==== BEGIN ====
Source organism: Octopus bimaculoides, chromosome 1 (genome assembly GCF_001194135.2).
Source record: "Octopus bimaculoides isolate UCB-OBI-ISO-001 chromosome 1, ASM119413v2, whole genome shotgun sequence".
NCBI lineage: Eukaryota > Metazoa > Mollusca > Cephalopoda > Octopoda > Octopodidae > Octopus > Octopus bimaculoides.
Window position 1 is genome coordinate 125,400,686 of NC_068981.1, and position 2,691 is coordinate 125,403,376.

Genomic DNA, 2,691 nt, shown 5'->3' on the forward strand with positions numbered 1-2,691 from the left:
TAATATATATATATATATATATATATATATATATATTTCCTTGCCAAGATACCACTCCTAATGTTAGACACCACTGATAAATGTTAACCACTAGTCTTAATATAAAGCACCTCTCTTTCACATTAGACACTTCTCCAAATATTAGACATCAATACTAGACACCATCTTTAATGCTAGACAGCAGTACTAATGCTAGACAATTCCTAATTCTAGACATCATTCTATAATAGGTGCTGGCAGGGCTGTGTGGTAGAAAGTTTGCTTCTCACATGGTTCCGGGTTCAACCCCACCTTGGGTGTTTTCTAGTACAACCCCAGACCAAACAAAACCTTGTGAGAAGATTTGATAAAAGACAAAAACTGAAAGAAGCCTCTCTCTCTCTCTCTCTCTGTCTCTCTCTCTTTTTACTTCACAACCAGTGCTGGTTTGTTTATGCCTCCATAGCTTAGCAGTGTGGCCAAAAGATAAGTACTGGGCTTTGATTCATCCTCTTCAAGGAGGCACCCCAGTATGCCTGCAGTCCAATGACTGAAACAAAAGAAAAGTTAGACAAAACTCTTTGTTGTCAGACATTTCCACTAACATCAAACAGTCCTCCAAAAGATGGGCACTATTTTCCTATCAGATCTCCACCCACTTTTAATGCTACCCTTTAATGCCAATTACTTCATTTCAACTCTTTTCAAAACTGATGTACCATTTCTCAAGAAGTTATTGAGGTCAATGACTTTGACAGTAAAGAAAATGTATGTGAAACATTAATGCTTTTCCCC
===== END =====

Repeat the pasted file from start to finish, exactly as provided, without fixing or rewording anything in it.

Source organism: Octopus bimaculoides, chromosome 1 (genome assembly GCF_001194135.2).
Source record: "Octopus bimaculoides isolate UCB-OBI-ISO-001 chromosome 1, ASM119413v2, whole genome shotgun sequence".
NCBI lineage: Eukaryota > Metazoa > Mollusca > Cephalopoda > Octopoda > Octopodidae > Octopus > Octopus bimaculoides.
Window position 1 is genome coordinate 125,400,686 of NC_068981.1, and position 2,691 is coordinate 125,403,376.

Genomic DNA, 2,691 nt, shown 5'->3' on the forward strand with positions numbered 1-2,691 from the left:
TAATATATATATATATATATATATATATATATATATTTCCTTGCCAAGATACCACTCCTAATGTTAGACACCACTGATAAATGTTAACCACTAGTCTTAATATAAAGCACCTCTCTTTCACATTAGACACTTCTCCAAATATTAGACATCAATACTAGACACCATCTTTAATGCTAGACAGCAGTACTAATGCTAGACAATTCCTAATTCTAGACATCATTCTATAATAGGTGCTGGCAGGGCTGTGTGGTAGAAAGTTTGCTTCTCACATGGTTCCGGGTTCAACCCCACCTTGGGTGTTTTCTAGTACAACCCCAGACCAAACAAAACCTTGTGAGAAGATTTGATAAAAGACAAAAACTGAAAGAAGCCTCTCTCTCTCTCTCTCTCTGTCTCTCTCTCTTTTTACTTCACAACCAGTGCTGGTTTGTTTATGCCTCCATAGCTTAGCAGTGTGGCCAAAAGATAAGTACTGGGCTTTGATTCATCCTCTTCAAGGAGGCACCCCAGTATGCCTGCAGTCCAATGACTGAAACAAAAGAAAAGTTAGACAAAACTCTTTGTTGTCAGACATTTCCACTAACATCAAACAGTCCTCCAAAAGATGGGCACTATTTTCCTATCAGATCTCCACCCACTTTTAATGCTACCCTTTAATGCCAATTACTTCATTTCAACTCTTTTCAAAACTGATGTACCATTTCTCAAGAAGTTATTGAGGTCAATGACTTTGACAGTAAAGAAAATGTATGTGAAACATTAATGCTTTTCCCC